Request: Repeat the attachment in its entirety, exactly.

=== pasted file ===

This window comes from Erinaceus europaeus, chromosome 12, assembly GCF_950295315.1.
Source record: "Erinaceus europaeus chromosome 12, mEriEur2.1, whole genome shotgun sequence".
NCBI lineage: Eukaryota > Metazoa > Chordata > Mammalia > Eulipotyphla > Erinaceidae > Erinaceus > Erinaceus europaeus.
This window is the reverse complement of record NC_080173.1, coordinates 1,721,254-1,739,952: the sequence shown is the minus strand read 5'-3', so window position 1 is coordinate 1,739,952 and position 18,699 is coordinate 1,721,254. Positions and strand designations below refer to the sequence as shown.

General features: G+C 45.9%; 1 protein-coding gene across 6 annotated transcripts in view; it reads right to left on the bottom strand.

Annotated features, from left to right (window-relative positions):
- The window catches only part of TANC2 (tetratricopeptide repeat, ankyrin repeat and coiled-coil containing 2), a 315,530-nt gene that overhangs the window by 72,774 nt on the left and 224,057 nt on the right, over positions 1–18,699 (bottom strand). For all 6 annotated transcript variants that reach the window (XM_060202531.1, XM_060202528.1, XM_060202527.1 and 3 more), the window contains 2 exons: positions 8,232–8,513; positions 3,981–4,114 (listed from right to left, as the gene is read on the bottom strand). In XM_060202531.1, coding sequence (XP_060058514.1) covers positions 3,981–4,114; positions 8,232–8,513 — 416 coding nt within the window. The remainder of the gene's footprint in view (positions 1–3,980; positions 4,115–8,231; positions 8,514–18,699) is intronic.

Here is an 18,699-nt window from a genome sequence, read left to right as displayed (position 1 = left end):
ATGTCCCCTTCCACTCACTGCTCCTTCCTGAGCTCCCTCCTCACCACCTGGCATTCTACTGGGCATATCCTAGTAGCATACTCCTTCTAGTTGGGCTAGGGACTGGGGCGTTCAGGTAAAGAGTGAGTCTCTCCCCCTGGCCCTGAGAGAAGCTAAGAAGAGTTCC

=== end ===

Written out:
This window comes from Erinaceus europaeus, chromosome 12, assembly GCF_950295315.1.
Source record: "Erinaceus europaeus chromosome 12, mEriEur2.1, whole genome shotgun sequence".
NCBI lineage: Eukaryota > Metazoa > Chordata > Mammalia > Eulipotyphla > Erinaceidae > Erinaceus > Erinaceus europaeus.
This window is the reverse complement of record NC_080173.1, coordinates 1,721,254-1,739,952: the sequence shown is the minus strand read 5'-3', so window position 1 is coordinate 1,739,952 and position 18,699 is coordinate 1,721,254. Positions and strand designations below refer to the sequence as shown.

General features: G+C 45.9%; 1 protein-coding gene across 6 annotated transcripts in view; it reads right to left on the bottom strand.

Annotated features, from left to right (window-relative positions):
- The window catches only part of TANC2 (tetratricopeptide repeat, ankyrin repeat and coiled-coil containing 2), a 315,530-nt gene that overhangs the window by 72,774 nt on the left and 224,057 nt on the right, over positions 1–18,699 (bottom strand). For all 6 annotated transcript variants that reach the window (XM_060202531.1, XM_060202528.1, XM_060202527.1 and 3 more), the window contains 2 exons: positions 8,232–8,513; positions 3,981–4,114 (listed from right to left, as the gene is read on the bottom strand). In XM_060202531.1, coding sequence (XP_060058514.1) covers positions 3,981–4,114; positions 8,232–8,513 — 416 coding nt within the window. The remainder of the gene's footprint in view (positions 1–3,980; positions 4,115–8,231; positions 8,514–18,699) is intronic.

Here is an 18,699-nt window from a genome sequence, read left to right as displayed (position 1 = left end):
ATGTCCCCTTCCACTCACTGCTCCTTCCTGAGCTCCCTCCTCACCACCTGGCATTCTACTGGGCATATCCTAGTAGCATACTCCTTCTAGTTGGGCTAGGGACTGGGGCGTTCAGGTAAAGAGTGAGTCTCTCCCCCTGGCCCTGAGAGAAGCTAAGAAGAGTTCC